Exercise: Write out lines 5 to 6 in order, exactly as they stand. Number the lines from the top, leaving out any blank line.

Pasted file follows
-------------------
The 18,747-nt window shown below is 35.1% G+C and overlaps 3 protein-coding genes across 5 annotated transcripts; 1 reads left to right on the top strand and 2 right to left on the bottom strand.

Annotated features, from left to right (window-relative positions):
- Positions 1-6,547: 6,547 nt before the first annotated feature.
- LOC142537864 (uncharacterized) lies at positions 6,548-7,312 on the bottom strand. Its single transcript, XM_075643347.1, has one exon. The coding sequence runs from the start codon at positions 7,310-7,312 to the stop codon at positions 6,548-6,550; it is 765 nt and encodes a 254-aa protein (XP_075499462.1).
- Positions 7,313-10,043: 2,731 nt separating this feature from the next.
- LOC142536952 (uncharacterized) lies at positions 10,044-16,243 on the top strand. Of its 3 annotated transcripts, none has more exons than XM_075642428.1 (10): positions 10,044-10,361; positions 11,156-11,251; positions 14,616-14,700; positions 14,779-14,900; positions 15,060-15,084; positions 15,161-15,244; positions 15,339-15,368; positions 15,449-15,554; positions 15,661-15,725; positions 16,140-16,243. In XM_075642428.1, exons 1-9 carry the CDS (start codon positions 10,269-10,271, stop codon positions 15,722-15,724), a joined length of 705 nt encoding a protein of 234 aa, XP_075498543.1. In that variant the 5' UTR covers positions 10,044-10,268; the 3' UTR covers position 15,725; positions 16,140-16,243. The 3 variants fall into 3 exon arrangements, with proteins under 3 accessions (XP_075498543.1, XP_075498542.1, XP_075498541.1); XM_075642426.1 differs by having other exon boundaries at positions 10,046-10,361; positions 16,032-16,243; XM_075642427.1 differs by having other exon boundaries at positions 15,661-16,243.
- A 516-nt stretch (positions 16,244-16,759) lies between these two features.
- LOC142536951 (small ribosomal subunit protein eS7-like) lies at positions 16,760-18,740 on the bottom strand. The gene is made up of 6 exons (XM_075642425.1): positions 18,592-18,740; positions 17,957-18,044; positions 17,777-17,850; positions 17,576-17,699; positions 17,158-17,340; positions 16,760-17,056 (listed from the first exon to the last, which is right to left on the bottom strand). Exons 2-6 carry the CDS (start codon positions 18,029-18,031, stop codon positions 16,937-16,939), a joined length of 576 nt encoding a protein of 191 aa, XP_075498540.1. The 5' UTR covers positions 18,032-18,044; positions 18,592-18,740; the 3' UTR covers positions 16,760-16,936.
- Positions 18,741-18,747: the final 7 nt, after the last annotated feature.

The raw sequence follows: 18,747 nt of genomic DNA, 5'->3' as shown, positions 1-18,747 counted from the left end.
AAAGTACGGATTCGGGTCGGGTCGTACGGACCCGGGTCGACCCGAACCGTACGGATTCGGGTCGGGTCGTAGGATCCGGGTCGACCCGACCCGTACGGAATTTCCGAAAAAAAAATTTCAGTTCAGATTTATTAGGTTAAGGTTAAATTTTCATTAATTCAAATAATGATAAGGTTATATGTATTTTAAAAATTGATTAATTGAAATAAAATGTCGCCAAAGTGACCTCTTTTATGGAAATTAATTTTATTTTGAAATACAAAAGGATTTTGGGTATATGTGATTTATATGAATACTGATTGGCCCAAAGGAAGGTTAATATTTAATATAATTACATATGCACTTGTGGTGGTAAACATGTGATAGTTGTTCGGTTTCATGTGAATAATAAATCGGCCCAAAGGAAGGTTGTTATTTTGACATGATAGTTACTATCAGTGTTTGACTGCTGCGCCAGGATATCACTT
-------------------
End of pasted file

- Positions 7,313-10,043: 2,731 nt separating this feature from the next.
- LOC142536952 (uncharacterized) lies at positions 10,044-16,243 on the top strand. Of its 3 annotated transcripts, none has more exons than XM_075642428.1 (10): positions 10,044-10,361; positions 11,156-11,251; positions 14,616-14,700; positions 14,779-14,900; positions 15,060-15,084; positions 15,161-15,244; positions 15,339-15,368; positions 15,449-15,554; positions 15,661-15,725; positions 16,140-16,243. In XM_075642428.1, exons 1-9 carry the CDS (start codon positions 10,269-10,271, stop codon positions 15,722-15,724), a joined length of 705 nt encoding a protein of 234 aa, XP_075498543.1. In that variant the 5' UTR covers positions 10,044-10,268; the 3' UTR covers position 15,725; positions 16,140-16,243. The 3 variants fall into 3 exon arrangements, with proteins under 3 accessions (XP_075498543.1, XP_075498542.1, XP_075498541.1); XM_075642426.1 differs by having other exon boundaries at positions 10,046-10,361; positions 16,032-16,243; XM_075642427.1 differs by having other exon boundaries at positions 15,661-16,243.